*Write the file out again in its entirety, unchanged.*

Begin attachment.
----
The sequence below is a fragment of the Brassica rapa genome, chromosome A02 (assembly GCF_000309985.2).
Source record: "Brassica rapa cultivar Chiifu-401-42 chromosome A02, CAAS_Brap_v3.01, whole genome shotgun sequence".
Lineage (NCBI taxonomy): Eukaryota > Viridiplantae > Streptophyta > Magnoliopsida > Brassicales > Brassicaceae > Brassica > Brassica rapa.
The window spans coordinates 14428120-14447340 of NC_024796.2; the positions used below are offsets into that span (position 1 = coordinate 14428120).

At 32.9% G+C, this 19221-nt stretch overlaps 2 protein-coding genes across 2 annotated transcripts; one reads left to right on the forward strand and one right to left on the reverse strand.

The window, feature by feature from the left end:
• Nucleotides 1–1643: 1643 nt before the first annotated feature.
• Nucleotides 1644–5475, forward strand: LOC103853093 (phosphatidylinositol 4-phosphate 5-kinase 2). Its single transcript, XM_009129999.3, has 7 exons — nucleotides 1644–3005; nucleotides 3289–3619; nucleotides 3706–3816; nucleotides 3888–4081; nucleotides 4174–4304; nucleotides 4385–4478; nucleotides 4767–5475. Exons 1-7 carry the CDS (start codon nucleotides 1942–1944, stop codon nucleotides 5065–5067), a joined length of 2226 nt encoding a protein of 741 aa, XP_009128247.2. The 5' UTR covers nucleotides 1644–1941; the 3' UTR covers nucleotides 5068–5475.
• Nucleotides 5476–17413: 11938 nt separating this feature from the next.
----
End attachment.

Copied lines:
The sequence below is a fragment of the Brassica rapa genome, chromosome A02 (assembly GCF_000309985.2).
Source record: "Brassica rapa cultivar Chiifu-401-42 chromosome A02, CAAS_Brap_v3.01, whole genome shotgun sequence".
Lineage (NCBI taxonomy): Eukaryota > Viridiplantae > Streptophyta > Magnoliopsida > Brassicales > Brassicaceae > Brassica > Brassica rapa.
The window spans coordinates 14428120-14447340 of NC_024796.2; the positions used below are offsets into that span (position 1 = coordinate 14428120).

At 32.9% G+C, this 19221-nt stretch overlaps 2 protein-coding genes across 2 annotated transcripts; one reads left to right on the forward strand and one right to left on the reverse strand.

The window, feature by feature from the left end:
• Nucleotides 1–1643: 1643 nt before the first annotated feature.
• Nucleotides 1644–5475, forward strand: LOC103853093 (phosphatidylinositol 4-phosphate 5-kinase 2). Its single transcript, XM_009129999.3, has 7 exons — nucleotides 1644–3005; nucleotides 3289–3619; nucleotides 3706–3816; nucleotides 3888–4081; nucleotides 4174–4304; nucleotides 4385–4478; nucleotides 4767–5475. Exons 1-7 carry the CDS (start codon nucleotides 1942–1944, stop codon nucleotides 5065–5067), a joined length of 2226 nt encoding a protein of 741 aa, XP_009128247.2. The 5' UTR covers nucleotides 1644–1941; the 3' UTR covers nucleotides 5068–5475.
• Nucleotides 5476–17413: 11938 nt separating this feature from the next.